Chapter 1 - Fake Plastic Trees

I've always been told that I could have whatever I want. Growing up, it was repeated to me time and time again. The statement was a possibility, the promise of a future that wasn't clear yet, but seemed so big to little me.

I still remember one of the first times my father said those words to me.

Even from a young age, I knew we were better off than most. My dad's real estate development company (which had been my grandpa's company before that) was building an upscale neighborhood at the edge of town. Tall brick walls sat on either side of the paved lane that led into the area, protecting the massive cookie-cutter homes behind them. It practically screamed exclusivity, which now that I'm older seems kind of laughable and unnecessary in a town like Forks.

The project was huge and time-consuming, and I remember my dad not being around much then. Just after my fifth birthday, my parents drove me through those gates in our Mercedes, wound through the streets that were in varying stages of construction, until we turned one last time.

The street was perfect. There were only four houses - huge homes with stone columns and winding driveways. They looked like the castles I'd seen in the books my mom read to me at night, filled with princesses and princes. And while the house we lived in at the time wasn't small by any means, it was nothing like this.

My eyes zoomed in on a white house, the biggest of them all. It was different, with brick details and a beautiful, wide porch that went from one end of the house to the garage. It looked so special to me at the time.

"Daddy, can we have that one?" I'd asked, because I'd never asked for anything and not gotten it. I didn't know at the time that asking for a house was beyond ridiculous.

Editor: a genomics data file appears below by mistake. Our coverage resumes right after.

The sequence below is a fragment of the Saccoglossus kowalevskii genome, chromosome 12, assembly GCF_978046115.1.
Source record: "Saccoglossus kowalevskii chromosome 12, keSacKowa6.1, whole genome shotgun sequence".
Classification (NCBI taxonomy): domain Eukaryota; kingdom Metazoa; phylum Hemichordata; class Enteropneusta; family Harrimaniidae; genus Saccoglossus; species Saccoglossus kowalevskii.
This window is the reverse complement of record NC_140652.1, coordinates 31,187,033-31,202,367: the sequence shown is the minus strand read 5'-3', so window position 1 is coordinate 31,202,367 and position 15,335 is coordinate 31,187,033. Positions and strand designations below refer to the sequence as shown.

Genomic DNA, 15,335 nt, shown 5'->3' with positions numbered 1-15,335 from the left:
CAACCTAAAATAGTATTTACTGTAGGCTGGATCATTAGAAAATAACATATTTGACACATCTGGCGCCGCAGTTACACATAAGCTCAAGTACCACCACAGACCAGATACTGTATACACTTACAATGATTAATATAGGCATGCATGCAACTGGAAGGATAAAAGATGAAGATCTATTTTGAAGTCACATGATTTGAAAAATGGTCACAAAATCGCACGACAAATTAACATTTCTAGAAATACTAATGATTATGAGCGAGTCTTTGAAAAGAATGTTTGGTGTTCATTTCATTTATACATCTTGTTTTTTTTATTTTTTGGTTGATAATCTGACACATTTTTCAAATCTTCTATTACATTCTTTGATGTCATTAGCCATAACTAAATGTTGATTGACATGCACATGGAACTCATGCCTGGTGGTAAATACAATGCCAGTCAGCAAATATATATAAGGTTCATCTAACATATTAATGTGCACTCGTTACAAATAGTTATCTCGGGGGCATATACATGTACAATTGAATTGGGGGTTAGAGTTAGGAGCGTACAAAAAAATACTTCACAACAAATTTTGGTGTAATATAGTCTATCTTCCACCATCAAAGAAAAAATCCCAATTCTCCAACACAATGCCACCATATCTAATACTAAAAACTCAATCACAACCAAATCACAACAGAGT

"Baby," he'd said, turning in his seat with a wide smile. "You can have whatever you want."

I found out later they'd picked out that house beforehand, but in my mind, I was the one who chose it. I got what I wanted. I got a lot of things. I was an only child, doted on because I was the only one my parents were able to have. I was their possibility, their future.

But now I know, after seventeen years of this, that there's a fine print to that statement. There are terms and conditions to the life they've given me. There are rules and expectations. And it hasn't just been my parents putting them on me, or my friends. I can admit now that I've put them on myself, too.

I've followed them so closely all of my life without questioning. I did so gladly, because I didn't know there was any other way. For the longest time, I didn't know that there was more I wanted.

Now I do.

It's been festering for a while, this feeling. I'm not sure when it started - I can't pinpoint an exact date, a moment where I thought, "this is it?" I just know that throughout the summer, it's gotten louder and louder in my head. The voice, the truth, has been screaming at me. It's hard to hear anything else now. It's like looking at one of my photos, thinking I've captured something perfect at first. And then when I look closer, I see that it's slightly out of focus or some people have their eyes closed.

I do some of my deepest thinking, some of my best decision-making in the shower, but today the water pouring down on my head hasn't brought me to any immediate conclusions. Instead, unease churns, mixing around in my entire being.

I'm not asking for my life to be perfect. I know firsthand how impossible that is. It's an illusion. I've been given everything, but it's come at a price, and now all I want is for my life to be mine. It's been everyone else's for too long.

I step out of the shower and pull a fluffy white towel from its rack before moving to the mirror. Steam clings to the glass, a thick film of condensation that I wipe away with the flat of my hand. Mom's told me time and time again not to do it, that I'll leave fingerprints, but I like making my mark. It's the only place I do lately. Besides, it's the fastest way to get the steam off and tonight I need to see myself.